Andy Murray remains committed to playing a full part in Great Britain's Davis Cup defence starting on 4 March, despite becoming a dad and the prospect of a packed playing schedule hampering his chances of leading the side to a repeat triumph.
Murray was instrumental in ending Britain's 79-year wait for the title that came with victory over Belgium in Ghent in November 2015 and he will be back on court for a first round tie against Japan in Birmingham.
Should his side advance past the Kei Nishikori-led Japan, Murray has pledged to play in a potential quarter-final against either Serbia or Kazakhstan that falls between Wimbledon and the Olympics in Rio de Janeiro. The Davis Cup tie will be Murray's first tournament since the birth of his and wife Kim's first child, daughter Sophia, on 7 February. Asked in Birmingham how that had been, Murray said great, but scary.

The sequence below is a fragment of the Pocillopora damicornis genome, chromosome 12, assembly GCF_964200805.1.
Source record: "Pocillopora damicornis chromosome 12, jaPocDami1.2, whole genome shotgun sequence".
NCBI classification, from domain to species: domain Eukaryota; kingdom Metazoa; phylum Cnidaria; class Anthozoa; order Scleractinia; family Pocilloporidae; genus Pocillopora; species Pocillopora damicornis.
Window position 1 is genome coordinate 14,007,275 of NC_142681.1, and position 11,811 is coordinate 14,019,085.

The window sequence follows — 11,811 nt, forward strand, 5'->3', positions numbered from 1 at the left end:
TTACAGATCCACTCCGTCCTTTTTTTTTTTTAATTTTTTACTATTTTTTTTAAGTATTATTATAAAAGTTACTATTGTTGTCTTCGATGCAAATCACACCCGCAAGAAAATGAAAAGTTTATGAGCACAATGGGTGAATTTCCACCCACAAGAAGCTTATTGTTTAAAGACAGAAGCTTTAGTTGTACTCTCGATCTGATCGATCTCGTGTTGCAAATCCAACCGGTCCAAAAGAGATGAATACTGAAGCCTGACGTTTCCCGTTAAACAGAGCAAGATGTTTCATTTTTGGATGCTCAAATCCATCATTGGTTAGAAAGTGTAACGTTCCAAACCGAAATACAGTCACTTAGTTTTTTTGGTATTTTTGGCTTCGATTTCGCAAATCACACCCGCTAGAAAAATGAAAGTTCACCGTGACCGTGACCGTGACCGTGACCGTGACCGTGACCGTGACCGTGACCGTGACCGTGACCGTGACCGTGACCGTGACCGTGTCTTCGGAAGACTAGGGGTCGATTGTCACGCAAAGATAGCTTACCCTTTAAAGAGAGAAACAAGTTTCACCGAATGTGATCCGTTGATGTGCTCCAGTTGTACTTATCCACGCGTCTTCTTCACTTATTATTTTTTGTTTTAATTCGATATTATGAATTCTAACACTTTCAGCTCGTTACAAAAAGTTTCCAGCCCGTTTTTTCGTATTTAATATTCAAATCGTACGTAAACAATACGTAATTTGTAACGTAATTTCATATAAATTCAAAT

"Obviously the first day was great. I guess the scariest part for me, rather than exciting, was when I was sort of left alone with her for the first time, that was when I sort of realised like 'OK it's a big, big responsibility here'," said the Scot, adding: "But it's been great so far. I mean she's been really good and yeah, I enjoyed the first few weeks. It's been tough being away from her last, last few days. Yeah, it had to happen at some point I guess."
Murray was also asked what sort of impact becoming a father might have on his performances. "I don't know to be honest, I haven't really thought about that. I mean obviously your, like I said your priorities do change. You know my family is the most important thing to me now. I'm trying to be a good dad first and foremost. If it has a positive impact, fantastic, if it has a negative impact, that's fine as well," said the world number two.